Yesterday we heard about another family changing its configuration. The kids were sad for the kids over there, having been through this themselves.
Of course, we never know what goes on behind the doors of someone else’s relationship. We don’t know about the late-night arguments or the loneliness or the exquisite boredom.
We were driving home from school and it was humid and Eliana in particular lamented the changes for the other children. Yes, I told her, but if half of all marriages in America end, then this shouldn’t be surprising, right?
Except kids don’t know statistics. And just because the numbers point in one direction doesn’t mean we have to fulfill them.
Relationships are like puzzles. Who knows how the pieces fit together until you spend time with all the pieces spread out on the kitchen table in bright light and really focus on what fits where.
It’s only toward the end that you realize a piece was missing. You look under the table, you look in the box, you look in the other room or in the garbage, but you just can’t find it anywhere.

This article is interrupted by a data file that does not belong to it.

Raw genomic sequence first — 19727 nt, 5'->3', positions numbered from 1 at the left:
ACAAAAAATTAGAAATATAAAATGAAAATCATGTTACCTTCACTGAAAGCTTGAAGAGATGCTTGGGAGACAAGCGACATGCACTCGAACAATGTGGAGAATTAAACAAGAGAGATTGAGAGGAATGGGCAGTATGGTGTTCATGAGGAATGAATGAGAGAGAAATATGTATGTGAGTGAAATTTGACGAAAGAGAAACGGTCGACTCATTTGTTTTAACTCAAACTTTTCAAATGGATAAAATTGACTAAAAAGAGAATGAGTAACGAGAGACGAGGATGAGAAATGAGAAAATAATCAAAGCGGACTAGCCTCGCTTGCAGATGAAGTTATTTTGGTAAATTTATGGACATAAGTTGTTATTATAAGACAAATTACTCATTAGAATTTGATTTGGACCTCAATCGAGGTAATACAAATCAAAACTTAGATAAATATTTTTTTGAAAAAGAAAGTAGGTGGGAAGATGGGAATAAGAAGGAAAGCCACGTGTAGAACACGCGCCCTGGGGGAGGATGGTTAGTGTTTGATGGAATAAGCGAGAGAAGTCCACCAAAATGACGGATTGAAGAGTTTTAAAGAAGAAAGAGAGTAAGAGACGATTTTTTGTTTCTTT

So the picture is almost perfect. All the pieces click in where they are supposed to except for the last one, leaving a little gap, an empty space that will always be there.
Isn’t it a perfect metaphor?
But relationships are choices, too. We choose to stay and we choose to leave. We choose to be happy and we choose to be pissed off.
We choose to love another. Even more importantly, we choose to love ourselves.
Oddly, last night my 8-year-old was super-tired and started on a conversation I’d never heard from him before. Only a few people at school really care about me, he said.
I have no idea where that came from other than the depths of exhaustion. I held him close and calmed him down and said, so many people love you. But do you know who the most important is to love you?
I pointed to his chest. You. You have to love yourself before anyone else can love you.
Isn’t that the damn truth? Perhaps that’s the missing piece after all.